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California Gull, Laure Wilson Neish
Photo © Laure Wilson Neish

Photo: Laure Wilson Neish
Breeding evidence - California Gull
Breeding evidence

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California Gull
Larus californicus

Click on plot to view table of mean abundance
Elevation range:
0 - 12 m
Conserv. status:
Global importance
of B.C. population:
Number of squares
ConfirmedProbablePossiblePoint counts
2 2 5 9
Long-term BBS trends
RegionYearsTrend (conf. interv.) Reliab.
Canada1970 - 2012 0.391 (-3.58 - 3.37)Low

Mean abundance by region

Bird Conservation Regions [plot]
NW Interior ForestBoreal Taiga PlainsGreat BasinNorthern RockiesN. Pacific Rainforest
Ecoprovinces [plot]
N. Boreal Mountains Taiga Plains Boreal Plains Georgia Depression Sub-Boreal Interior
S. Interior Mountains Central Interior Southern Interior S. Alaska Mountains Coast & Mountains

Mean abundance by habitat [plot]

Boreal Altai Fescue AlpineBoreal White and Black SpruceBunchgrassCoastal Douglas-fir
Coastal Mountain-heather AlpineCoastal Western HemlockEngelmann Spruce -- Subalpine FirInterior Cedar -- Hemlock
Interior Douglas-firInterior Mountain-heather AlpineMontane SpruceMountain Hemlock
Ponderosa PineSpruce -- Willow -- BirchSub-Boreal Pine -- SpruceSub-Boreal Spruce

Characteristics and Range The California Gull is a highly colonial, inland-breeding gull that rarely hybridizes with other white-headed gulls. It breeds wherever it can find suitable wetland habitat in the Prairies and adjacent Boreal Forest, and some of North America's western basins. There are 70+ colonies numbering 200,000-300,000 birds (the largest exceeding 20,000 birds) in the Canadian Prairies and Boreal Forest of Alberta and Saskatchewan (Environment Canada 2011), but only very small numbers breed in British Columbia. However, thousands migrate through British Columbia to winter along the Pacific Coast, often offshore (Winkler 1996).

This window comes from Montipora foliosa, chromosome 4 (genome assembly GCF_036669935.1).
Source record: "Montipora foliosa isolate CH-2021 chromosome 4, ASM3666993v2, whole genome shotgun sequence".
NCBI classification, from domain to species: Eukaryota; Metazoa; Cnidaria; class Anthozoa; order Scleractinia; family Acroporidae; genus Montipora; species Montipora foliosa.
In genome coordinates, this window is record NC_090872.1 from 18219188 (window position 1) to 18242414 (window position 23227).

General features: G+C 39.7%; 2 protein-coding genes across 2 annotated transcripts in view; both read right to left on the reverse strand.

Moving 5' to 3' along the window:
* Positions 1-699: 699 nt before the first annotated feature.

Distribution, Abundance, and Habitat In spite of being an abundant migrant and highly local winter visitor along the coast and in the interior, the species breeds in very small numbers at only two confirmed British Columbian locations.

The first British Columbian breeding was discovered when a pair nested amid Ring-billed Gulls on Whiskey (Grant) Island at the north end of Okanagan Lake in 1972. The number of nesting pairs had increased to 17 pairs in 1986 (Campbell et al. 1990), but numbers were not counted at this colony during the Atlas due to access restrictions. The Atlas added a second colony with 4-5 nesting pairs, also amid a colony of Ring-billed Gulls, at the Osoyoos sewage lagoons (Brown 2015). Atlassers found two other sites with flocks, including adults in breeding plumage and juvenile birds in potential breeding habitat in early-mid summer, on Lillooet and Harrison lakes.

California Gulls require colony sites to be free from land predators. Islands, promontories and fenced reservoirs secure from predators attract potential breeders in lowland situations.

Conservation and Recommendations Although the California Gull is considered to have experienced large increases in abundance since about 1970, the species is Blue-Listed as a breeding species in British Columbia, due to the very small numbers of both breeding pairs and breeding locations. The Atlas reports of probable breeding on Lillooet and Harrison lakes should be investigated for confirmation with early summer visits.

Chris R. Siddle

Recommended citation: Siddle, C.R. 2015. California Gull in Davidson, P.J.A., R.J. Cannings, A.R. Couturier, D. Lepage, and C.M. Di Corrado (eds.). The Atlas of the Breeding Birds of British Columbia, 2008-2012. Bird Studies Canada. Delta, B.C. [14 Jun 2024]

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